One thing Lance missed is that this isn't the first time Taker has done this. I recall him using the dragon sleeper as a submission finish around Invasion, and variations on the triangle choke on many occasions, iirc he beat Big Show at Backlash 2002 with that hold.

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The gogoplata is stupid.

 

It's a move that makes him look physically old as he executes it really awkwardly and just looks like an old man struggling to move his arthritic knees.

 

The fake Liddell "Best pure striker in the sport" gimmick is amusing but Undertaker was able to make it work. Watching the poorly executed gogoplata on the other hand just made Undertaker look like the kind of giant fight mark who was regularly flying himself to England to watch Ricky Hatton practice.

 

Watching it go over like a fart in church

 

http://youtube.com/watch?v=7AaMbIE-gJU&feature=related

 

kind of is what inspired me to write Craig Pittman v Hacksaw Duggan up at segunda caida:

 

http://segundacaida.blogspot.com/2008/02/b...nth-day-12.html

 

That said Storms reasons for complaining about it are pretty wrong.

 

Even if we put that “choke” issue aside, this is a poor choice for a finish on so many levels. For starters, any move done from you back is likely a poor pro-wrestling finish. In MMA being on you back is not a bad thing, because you can’t be pinned, but in pro-wrestling that is the worst possible position to be in. For years, since pro-wrestling’s inception actually, fans have been educated to the fact that if you are on your back and someone is on top of you, you are in a bad position. Someone as dominant and powerful as the Undertaker should almost never be in this position, let alone put himself in it voluntarily. I remember watching the AWA as a fan and hearing a commentator joke that Nick Bockwinkle (AWA World Champ at the time) doesn’t even sleep on his back, and I remember thinking that was such a great line because staying off your back is the single most important thing in wrestling.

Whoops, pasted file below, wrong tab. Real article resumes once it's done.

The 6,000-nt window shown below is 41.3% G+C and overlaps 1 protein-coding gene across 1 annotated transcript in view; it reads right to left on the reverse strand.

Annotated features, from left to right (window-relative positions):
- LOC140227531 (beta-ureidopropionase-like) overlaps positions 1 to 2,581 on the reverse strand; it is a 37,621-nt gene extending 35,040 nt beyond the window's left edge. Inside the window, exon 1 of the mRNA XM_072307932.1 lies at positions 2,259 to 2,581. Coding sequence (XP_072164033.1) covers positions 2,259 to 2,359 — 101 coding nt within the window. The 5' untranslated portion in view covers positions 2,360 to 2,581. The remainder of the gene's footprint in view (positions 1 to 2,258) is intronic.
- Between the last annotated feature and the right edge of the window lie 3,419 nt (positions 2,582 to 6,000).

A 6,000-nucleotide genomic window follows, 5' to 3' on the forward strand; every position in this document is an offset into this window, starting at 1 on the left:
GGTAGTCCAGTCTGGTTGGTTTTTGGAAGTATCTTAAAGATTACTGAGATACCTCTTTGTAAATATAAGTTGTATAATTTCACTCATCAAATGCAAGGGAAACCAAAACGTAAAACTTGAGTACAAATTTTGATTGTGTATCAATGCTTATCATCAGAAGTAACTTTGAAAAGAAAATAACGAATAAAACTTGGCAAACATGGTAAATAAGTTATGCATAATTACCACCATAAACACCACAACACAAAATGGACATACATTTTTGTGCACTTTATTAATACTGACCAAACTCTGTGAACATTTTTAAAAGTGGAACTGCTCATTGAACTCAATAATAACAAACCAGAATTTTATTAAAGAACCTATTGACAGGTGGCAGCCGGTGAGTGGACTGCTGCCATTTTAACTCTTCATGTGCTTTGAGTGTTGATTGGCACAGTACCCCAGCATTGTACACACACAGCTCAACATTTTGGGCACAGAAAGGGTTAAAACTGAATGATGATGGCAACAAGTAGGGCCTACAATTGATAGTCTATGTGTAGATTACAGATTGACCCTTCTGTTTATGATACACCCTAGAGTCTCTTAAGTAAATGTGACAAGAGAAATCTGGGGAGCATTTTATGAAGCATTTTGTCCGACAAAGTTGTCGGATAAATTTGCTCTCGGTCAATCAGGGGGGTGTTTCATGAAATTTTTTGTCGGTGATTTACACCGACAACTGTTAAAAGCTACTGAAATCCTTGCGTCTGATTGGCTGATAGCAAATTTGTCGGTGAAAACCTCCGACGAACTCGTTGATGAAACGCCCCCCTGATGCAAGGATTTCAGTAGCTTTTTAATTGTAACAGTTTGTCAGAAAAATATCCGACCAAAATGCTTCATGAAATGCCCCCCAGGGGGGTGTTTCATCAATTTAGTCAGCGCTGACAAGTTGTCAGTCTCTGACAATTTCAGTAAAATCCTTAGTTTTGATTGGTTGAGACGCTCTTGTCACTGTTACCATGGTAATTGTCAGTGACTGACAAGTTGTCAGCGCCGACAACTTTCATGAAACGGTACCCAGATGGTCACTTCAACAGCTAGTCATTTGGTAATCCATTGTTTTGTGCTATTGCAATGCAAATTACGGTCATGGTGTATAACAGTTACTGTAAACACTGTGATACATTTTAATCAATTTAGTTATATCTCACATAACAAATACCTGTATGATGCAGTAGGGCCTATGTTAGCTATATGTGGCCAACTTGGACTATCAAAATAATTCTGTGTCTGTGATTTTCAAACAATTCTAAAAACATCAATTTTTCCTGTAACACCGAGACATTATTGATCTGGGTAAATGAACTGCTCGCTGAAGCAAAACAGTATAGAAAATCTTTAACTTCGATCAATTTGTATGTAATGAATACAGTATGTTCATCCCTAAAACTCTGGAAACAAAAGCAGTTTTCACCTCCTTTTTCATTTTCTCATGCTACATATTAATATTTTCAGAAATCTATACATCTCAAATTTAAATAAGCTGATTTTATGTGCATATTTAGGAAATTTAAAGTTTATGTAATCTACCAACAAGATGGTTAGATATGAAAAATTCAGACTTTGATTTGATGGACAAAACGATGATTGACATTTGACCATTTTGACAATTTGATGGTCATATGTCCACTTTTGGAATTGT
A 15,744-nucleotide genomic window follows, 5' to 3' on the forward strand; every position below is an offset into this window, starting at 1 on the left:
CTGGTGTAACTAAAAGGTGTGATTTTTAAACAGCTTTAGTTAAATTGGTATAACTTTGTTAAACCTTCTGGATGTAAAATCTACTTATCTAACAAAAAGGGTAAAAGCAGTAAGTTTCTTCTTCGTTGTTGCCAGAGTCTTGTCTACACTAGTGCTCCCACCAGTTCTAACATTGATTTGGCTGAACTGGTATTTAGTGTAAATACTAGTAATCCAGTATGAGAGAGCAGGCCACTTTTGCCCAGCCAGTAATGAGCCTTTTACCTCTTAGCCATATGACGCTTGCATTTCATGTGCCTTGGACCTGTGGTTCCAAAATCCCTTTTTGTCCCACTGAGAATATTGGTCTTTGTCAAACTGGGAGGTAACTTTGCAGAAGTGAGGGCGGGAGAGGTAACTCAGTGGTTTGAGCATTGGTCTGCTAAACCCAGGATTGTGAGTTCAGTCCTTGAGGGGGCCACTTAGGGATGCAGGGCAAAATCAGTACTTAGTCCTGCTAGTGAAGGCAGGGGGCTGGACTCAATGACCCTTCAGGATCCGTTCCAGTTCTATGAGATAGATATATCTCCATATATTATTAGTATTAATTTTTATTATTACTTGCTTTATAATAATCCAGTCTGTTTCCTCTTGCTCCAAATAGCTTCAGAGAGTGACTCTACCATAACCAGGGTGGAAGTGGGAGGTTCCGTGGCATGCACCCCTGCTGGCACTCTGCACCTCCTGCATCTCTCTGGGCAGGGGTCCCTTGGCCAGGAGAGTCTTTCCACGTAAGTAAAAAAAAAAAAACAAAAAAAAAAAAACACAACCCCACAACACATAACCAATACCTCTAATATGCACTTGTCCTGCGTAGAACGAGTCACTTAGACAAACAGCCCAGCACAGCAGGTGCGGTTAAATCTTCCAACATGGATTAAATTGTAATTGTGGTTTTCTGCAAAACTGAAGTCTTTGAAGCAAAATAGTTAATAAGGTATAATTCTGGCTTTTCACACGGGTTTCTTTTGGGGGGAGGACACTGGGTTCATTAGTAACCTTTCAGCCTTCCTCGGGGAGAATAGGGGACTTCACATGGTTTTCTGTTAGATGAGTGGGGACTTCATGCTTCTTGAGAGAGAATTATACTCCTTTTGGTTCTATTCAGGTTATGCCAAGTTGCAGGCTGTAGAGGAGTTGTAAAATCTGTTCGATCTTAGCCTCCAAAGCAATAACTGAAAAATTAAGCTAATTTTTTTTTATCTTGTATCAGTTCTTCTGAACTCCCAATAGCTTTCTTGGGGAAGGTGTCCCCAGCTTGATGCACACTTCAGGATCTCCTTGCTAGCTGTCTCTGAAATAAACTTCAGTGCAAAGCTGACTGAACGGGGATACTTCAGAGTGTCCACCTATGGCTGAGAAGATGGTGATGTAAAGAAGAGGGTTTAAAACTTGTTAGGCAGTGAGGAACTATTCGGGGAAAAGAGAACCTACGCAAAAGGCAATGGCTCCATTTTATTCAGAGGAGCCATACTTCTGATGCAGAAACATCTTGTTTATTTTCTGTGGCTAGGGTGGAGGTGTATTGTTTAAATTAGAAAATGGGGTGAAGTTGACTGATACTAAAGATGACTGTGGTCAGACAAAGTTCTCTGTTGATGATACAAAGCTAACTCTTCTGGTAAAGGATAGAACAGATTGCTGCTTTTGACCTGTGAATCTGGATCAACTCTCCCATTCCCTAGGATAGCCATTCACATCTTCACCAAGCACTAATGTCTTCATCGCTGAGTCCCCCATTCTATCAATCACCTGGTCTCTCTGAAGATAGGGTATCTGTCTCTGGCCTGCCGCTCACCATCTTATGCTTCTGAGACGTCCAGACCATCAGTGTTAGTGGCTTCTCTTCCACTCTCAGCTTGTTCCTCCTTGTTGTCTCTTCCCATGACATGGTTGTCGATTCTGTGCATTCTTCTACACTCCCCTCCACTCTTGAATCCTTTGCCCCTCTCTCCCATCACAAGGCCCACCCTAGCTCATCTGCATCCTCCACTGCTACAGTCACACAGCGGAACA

Why pin a man with a bridging suplex when it means your shoulders are likely to be down on the mat too?

 

The arguments about laying on the back are silly at this point.

 

The Hughes/Newton (slam/submission) finish is a really great addition to the repertoir of bs wrestling finishes.

 

I'll take it over "wrong shoulders down on suplex" any day.

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Not that there aren't certain valid points made in the article, but the gall of - of all people - Lance Storm to tell - of all people - THE UNDERTAKER how to get the interest of a crowd is ridiculous.

OFFENSIVE.

 

 

I see no problem with Taker's new move. I'm sure it doesn't pop the crowd like the tombstone. But you know, it's gotta hurt those knees to fall on them while holding 200-300 pound guys every match. I don't blame Taker for adopting a new finish that isn't so rough on his body.

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Meltzer makes a good point in the new WON that while it's nice Taker wants to branch out and all, the gogoplata is such a random move to pull out that even most MMA fans who watch UFC don't know what it is. He's probably literally the only guy in the building who knows what is when he does it.